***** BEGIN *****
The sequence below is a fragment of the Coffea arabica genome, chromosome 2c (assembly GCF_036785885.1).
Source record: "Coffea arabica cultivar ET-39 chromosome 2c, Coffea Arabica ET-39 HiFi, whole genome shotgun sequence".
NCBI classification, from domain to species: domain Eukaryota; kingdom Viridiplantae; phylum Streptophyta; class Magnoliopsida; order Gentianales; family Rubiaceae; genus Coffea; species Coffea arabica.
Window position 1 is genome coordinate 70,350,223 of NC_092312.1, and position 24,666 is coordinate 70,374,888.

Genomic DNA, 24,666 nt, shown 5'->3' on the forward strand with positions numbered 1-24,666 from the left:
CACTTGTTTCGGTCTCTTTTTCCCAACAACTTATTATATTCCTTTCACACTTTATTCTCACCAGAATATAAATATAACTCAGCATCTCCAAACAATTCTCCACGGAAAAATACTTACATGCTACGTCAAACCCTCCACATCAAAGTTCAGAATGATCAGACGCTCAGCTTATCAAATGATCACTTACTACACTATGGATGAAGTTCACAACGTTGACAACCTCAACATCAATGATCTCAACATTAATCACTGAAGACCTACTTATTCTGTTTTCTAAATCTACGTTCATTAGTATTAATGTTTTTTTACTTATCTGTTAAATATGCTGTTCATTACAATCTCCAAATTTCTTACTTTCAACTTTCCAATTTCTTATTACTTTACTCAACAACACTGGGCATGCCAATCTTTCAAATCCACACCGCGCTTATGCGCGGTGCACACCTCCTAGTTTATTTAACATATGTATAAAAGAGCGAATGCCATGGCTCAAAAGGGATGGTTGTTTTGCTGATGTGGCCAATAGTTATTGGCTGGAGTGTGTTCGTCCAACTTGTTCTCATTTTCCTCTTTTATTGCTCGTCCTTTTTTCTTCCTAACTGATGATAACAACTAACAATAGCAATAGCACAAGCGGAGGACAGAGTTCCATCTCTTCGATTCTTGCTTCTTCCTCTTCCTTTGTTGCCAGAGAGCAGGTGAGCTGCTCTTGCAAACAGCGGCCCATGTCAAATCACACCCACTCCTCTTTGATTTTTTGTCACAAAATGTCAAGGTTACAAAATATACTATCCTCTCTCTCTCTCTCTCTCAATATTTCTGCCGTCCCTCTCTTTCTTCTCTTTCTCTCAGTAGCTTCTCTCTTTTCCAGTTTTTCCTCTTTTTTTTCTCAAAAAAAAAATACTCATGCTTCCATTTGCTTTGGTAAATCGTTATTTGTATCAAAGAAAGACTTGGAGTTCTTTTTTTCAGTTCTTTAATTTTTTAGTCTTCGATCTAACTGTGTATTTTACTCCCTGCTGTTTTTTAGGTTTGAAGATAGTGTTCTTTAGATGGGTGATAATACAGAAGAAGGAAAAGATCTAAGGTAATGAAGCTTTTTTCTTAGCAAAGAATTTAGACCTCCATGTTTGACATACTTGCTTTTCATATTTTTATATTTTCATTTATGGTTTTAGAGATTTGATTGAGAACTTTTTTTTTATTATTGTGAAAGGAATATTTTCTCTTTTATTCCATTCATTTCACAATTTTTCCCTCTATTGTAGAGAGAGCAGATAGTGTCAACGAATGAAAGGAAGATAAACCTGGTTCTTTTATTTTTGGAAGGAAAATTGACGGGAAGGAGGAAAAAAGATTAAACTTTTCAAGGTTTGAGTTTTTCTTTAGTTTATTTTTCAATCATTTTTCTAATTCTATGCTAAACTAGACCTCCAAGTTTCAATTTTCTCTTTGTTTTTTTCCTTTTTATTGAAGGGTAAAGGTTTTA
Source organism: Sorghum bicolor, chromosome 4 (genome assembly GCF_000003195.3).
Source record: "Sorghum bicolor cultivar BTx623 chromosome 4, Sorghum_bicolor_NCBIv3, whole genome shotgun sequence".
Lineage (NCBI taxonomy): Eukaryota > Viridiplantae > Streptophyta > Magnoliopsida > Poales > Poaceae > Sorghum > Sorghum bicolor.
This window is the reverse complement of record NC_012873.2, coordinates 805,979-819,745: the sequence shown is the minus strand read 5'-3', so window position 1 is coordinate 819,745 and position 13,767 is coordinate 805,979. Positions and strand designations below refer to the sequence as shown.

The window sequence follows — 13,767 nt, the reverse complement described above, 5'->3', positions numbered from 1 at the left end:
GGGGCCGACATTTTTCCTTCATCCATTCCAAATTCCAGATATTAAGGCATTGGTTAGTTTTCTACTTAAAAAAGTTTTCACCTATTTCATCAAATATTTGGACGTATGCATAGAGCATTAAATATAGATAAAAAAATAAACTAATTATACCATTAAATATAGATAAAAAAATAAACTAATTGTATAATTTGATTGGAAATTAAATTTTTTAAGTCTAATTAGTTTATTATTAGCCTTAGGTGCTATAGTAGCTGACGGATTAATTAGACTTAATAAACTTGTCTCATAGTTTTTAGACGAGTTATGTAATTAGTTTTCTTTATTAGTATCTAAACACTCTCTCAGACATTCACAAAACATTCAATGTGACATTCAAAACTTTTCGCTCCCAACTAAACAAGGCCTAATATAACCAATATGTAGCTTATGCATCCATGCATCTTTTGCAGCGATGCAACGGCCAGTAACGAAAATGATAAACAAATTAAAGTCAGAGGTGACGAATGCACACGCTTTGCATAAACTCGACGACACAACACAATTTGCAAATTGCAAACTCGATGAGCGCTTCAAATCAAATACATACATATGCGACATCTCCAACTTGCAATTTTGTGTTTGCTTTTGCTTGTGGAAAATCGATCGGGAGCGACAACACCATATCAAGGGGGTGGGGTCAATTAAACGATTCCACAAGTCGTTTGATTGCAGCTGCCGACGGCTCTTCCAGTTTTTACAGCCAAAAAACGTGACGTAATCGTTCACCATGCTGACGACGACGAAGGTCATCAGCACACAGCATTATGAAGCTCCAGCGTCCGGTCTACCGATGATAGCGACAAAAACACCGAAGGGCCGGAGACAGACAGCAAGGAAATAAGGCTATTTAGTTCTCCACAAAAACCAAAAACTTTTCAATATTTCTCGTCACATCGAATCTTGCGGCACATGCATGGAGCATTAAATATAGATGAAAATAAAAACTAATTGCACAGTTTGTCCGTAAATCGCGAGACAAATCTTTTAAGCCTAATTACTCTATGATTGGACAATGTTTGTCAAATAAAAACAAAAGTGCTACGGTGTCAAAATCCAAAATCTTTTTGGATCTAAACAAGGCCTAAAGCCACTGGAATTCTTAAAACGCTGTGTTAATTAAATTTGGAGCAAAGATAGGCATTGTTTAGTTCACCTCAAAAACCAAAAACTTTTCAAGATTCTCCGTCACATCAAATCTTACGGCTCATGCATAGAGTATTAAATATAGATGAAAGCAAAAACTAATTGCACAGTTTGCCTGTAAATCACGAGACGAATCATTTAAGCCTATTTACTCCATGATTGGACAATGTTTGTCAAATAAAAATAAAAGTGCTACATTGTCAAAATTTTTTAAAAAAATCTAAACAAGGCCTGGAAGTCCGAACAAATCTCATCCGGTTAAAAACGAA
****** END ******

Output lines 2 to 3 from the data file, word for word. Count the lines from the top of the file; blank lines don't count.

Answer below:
Source record: "Coffea arabica cultivar ET-39 chromosome 2c, Coffea Arabica ET-39 HiFi, whole genome shotgun sequence".
NCBI classification, from domain to species: domain Eukaryota; kingdom Viridiplantae; phylum Streptophyta; class Magnoliopsida; order Gentianales; family Rubiaceae; genus Coffea; species Coffea arabica.